The Papers of Tony Veitch

Free The Papers of Tony Veitch by William McIlvanney

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Authors: William McIlvanney
    â€˜Still,’ Laidlaw said. ‘Maybe it’s just as well he couldn’t.’

    T hey had settled for the function suite of the Coronach Hotel. Just beyond the south-eastern edge of Glasgow, at one of the points where the city suffers natural erosion from the countryside, the hotel seemed well enough named. A coronach is a dirge.
    It belonged properly to the time before the Clayson Report relaxed the drinking laws, when only hotels had a seven-day licence and Sunday drinking was for what the law called bona fide travellers. Like a village pump in a place where the plumbing has been modernised, it stood as a slightly tatty monument to the old Scottish Sabbath, that interesting anomaly whereby the Kirk’s insistence on the observance of the Lord’s day of rest resulted in a country busy with Scotsmen transporting a thirst as heavy as luggage from one place to another.
    The Coronach was still a drinking hotel, but quieter, especially on Sundays. To ask for a room there was as naive as expecting to meet Calpurnia in ‘Caesar’s Palace’. The only acknowledgement that hospitality could go beyond the dispensing of drink was the function suite.
    It was called the Rob Roy Room, which meant thatthe carpet was MacGregor tartan and there were a couple of targes on the walls, framed in crossed claymores. Today its occupants were outlaws unromanticised by time.
    When Macey ushered in John Rhodes, Hook Hawkins and Dave McMaster, Cam Colvin was already installed. Two of the small tables had been placed together with chairs around. Cam sat at the head of one of the tables, sedate as a committee-man.
    John Rhodes and he were a conjunction of contrasting styles, like a meeting between shop-floor and management. Cam was conservative in a dark-striped suit and black shoes as shiny as dancing-pumps. The shirt was demurely striped and the tie was navy. John looked as if his tailor might be Oxfam. The light-brown suit was rumpled, the shirt was open-necked. He was wearing a purple cardigan.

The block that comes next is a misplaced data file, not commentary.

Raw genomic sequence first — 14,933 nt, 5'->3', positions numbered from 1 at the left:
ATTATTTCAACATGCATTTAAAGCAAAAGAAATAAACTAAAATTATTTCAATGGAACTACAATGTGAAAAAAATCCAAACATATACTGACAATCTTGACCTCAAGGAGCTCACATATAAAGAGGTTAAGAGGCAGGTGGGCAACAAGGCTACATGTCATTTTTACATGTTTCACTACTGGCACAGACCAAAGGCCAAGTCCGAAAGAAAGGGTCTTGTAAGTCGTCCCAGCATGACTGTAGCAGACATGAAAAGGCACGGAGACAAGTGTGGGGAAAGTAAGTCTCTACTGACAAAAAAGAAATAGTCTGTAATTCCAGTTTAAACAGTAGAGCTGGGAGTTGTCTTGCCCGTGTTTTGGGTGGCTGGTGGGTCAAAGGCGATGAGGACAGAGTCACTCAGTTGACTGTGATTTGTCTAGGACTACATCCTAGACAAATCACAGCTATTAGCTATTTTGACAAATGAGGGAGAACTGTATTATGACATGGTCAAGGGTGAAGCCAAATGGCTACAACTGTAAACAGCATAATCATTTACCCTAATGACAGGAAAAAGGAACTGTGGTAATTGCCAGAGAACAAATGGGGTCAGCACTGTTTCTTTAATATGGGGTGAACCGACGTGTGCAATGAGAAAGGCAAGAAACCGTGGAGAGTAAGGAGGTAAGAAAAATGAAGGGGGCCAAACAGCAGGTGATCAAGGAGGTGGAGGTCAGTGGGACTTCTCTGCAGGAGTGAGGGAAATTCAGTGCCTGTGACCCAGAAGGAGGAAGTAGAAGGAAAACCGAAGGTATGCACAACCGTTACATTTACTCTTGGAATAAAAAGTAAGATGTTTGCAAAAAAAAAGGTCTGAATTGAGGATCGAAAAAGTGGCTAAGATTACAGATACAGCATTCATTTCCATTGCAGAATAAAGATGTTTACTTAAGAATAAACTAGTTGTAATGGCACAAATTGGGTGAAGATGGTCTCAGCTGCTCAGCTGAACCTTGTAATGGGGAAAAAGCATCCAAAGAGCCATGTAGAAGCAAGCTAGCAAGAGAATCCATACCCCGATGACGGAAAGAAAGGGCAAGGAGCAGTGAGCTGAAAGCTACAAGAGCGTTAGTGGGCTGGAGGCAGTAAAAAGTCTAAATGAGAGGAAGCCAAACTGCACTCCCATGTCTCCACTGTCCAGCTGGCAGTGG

Cam registered nothing when John Rhodes came in. But the fuse was already lit in John’s blue eyes. Cam and he nodded at each other. Cam indicated the man who was sitting on his right.
    â€˜This is Dan Tomlinson,’ he said. ‘He’s the manager.’
    Dan Tomlinson was a thin man in his fifties. He looked worried, as if he couldn’t remember whether his hotel insurance was up to date. Mickey Ballater was standing nearby and nodded. The only other man in the room, who had been trying to stare down the one-armed bandit beside the small bar, ambled across to join them.
    â€˜Oh,’ John Rhodes said. ‘And Panda Paterson.’
    â€˜Correct, John. Your memory’s good,’ Panda said.
    He extended his hand to shake and John Rhodes punched him in the mouth. It was a short punch, very quick and verymeasured, costing John nothing, the punch of a man in training, emerging from reflexes so honed they seemed to contain a homing device. It was only after it had landed you realised it had been thrown. It imparted awe to some of the others, as if thought was fait accompli .
    The effect was reminiscent of the moment in a Hollywood musical when the mundane breaks into a Busby Berkeley routine. Suddenly, Panda Paterson was dancing. He moved dramatically onto the small slippereened square of dance floor and did an intricate backstep. Then, extending his improvisation into what could have been called ‘The Novice Skater’, he went down with his arms waving and slid sitting until the carpet jarred him backwards and his head hit a radiator like a duff note on a xylophone.
    â€˜That’s the price of a pint in the Crib,’ John Rhodes said.
    There was blood coming out of Panda’s mouth. He eased himself off as if to get up and then settled back, touching his mouth gently.
    â€˜Ye’ve made a wise decision,’ John Rhodes said, watching

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